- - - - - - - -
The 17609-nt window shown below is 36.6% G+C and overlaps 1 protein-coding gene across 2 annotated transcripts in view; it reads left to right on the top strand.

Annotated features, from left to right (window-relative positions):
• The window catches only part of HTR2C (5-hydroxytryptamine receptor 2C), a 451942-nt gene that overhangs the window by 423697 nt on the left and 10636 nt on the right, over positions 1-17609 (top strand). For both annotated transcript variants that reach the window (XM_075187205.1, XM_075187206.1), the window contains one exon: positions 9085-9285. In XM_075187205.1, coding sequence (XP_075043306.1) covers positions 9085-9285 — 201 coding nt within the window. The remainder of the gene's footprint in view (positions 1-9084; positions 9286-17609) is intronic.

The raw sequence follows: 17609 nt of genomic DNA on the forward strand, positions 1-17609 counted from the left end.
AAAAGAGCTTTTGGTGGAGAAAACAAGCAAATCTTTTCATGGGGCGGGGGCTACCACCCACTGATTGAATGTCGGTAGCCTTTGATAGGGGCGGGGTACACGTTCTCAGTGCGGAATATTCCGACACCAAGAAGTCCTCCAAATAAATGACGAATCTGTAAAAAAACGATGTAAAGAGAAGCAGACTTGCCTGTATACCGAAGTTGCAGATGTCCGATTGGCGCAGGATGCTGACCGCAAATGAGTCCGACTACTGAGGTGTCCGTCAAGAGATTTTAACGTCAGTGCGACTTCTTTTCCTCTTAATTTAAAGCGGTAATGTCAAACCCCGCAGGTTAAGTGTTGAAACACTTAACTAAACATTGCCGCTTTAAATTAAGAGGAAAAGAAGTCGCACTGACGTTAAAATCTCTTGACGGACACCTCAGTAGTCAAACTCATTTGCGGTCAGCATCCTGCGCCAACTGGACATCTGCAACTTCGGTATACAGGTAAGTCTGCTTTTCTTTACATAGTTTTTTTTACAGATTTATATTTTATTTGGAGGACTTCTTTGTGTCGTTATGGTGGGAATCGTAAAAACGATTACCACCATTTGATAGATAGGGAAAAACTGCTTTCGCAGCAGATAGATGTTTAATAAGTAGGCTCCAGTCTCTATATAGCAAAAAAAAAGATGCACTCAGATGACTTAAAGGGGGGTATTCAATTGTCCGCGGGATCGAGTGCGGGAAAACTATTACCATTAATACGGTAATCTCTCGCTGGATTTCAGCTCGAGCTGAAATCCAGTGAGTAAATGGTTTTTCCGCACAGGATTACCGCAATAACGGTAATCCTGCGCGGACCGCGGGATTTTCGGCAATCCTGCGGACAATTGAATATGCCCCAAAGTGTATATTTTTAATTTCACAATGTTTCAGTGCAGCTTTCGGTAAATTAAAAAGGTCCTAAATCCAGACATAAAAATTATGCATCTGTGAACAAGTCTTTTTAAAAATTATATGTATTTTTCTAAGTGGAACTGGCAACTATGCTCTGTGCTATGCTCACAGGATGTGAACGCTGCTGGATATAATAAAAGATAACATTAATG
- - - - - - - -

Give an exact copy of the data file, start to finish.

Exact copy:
The 17609-nt window shown below is 36.6% G+C and overlaps 1 protein-coding gene across 2 annotated transcripts in view; it reads left to right on the top strand.

Annotated features, from left to right (window-relative positions):
• The window catches only part of HTR2C (5-hydroxytryptamine receptor 2C), a 451942-nt gene that overhangs the window by 423697 nt on the left and 10636 nt on the right, over positions 1-17609 (top strand). For both annotated transcript variants that reach the window (XM_075187205.1, XM_075187206.1), the window contains one exon: positions 9085-9285. In XM_075187205.1, coding sequence (XP_075043306.1) covers positions 9085-9285 — 201 coding nt within the window. The remainder of the gene's footprint in view (positions 1-9084; positions 9286-17609) is intronic.

The raw sequence follows: 17609 nt of genomic DNA on the forward strand, positions 1-17609 counted from the left end.
AAAAGAGCTTTTGGTGGAGAAAACAAGCAAATCTTTTCATGGGGCGGGGGCTACCACCCACTGATTGAATGTCGGTAGCCTTTGATAGGGGCGGGGTACACGTTCTCAGTGCGGAATATTCCGACACCAAGAAGTCCTCCAAATAAATGACGAATCTGTAAAAAAACGATGTAAAGAGAAGCAGACTTGCCTGTATACCGAAGTTGCAGATGTCCGATTGGCGCAGGATGCTGACCGCAAATGAGTCCGACTACTGAGGTGTCCGTCAAGAGATTTTAACGTCAGTGCGACTTCTTTTCCTCTTAATTTAAAGCGGTAATGTCAAACCCCGCAGGTTAAGTGTTGAAACACTTAACTAAACATTGCCGCTTTAAATTAAGAGGAAAAGAAGTCGCACTGACGTTAAAATCTCTTGACGGACACCTCAGTAGTCAAACTCATTTGCGGTCAGCATCCTGCGCCAACTGGACATCTGCAACTTCGGTATACAGGTAAGTCTGCTTTTCTTTACATAGTTTTTTTTACAGATTTATATTTTATTTGGAGGACTTCTTTGTGTCGTTATGGTGGGAATCGTAAAAACGATTACCACCATTTGATAGATAGGGAAAAACTGCTTTCGCAGCAGATAGATGTTTAATAAGTAGGCTCCAGTCTCTATATAGCAAAAAAAAAGATGCACTCAGATGACTTAAAGGGGGGTATTCAATTGTCCGCGGGATCGAGTGCGGGAAAACTATTACCATTAATACGGTAATCTCTCGCTGGATTTCAGCTCGAGCTGAAATCCAGTGAGTAAATGGTTTTTCCGCACAGGATTACCGCAATAACGGTAATCCTGCGCGGACCGCGGGATTTTCGGCAATCCTGCGGACAATTGAATATGCCCCAAAGTGTATATTTTTAATTTCACAATGTTTCAGTGCAGCTTTCGGTAAATTAAAAAGGTCCTAAATCCAGACATAAAAATTATGCATCTGTGAACAAGTCTTTTTAAAAATTATATGTATTTTTCTAAGTGGAACTGGCAACTATGCTCTGTGCTATGCTCACAGGATGTGAACGCTGCTGGATATAATAAAAGATAACATTAATG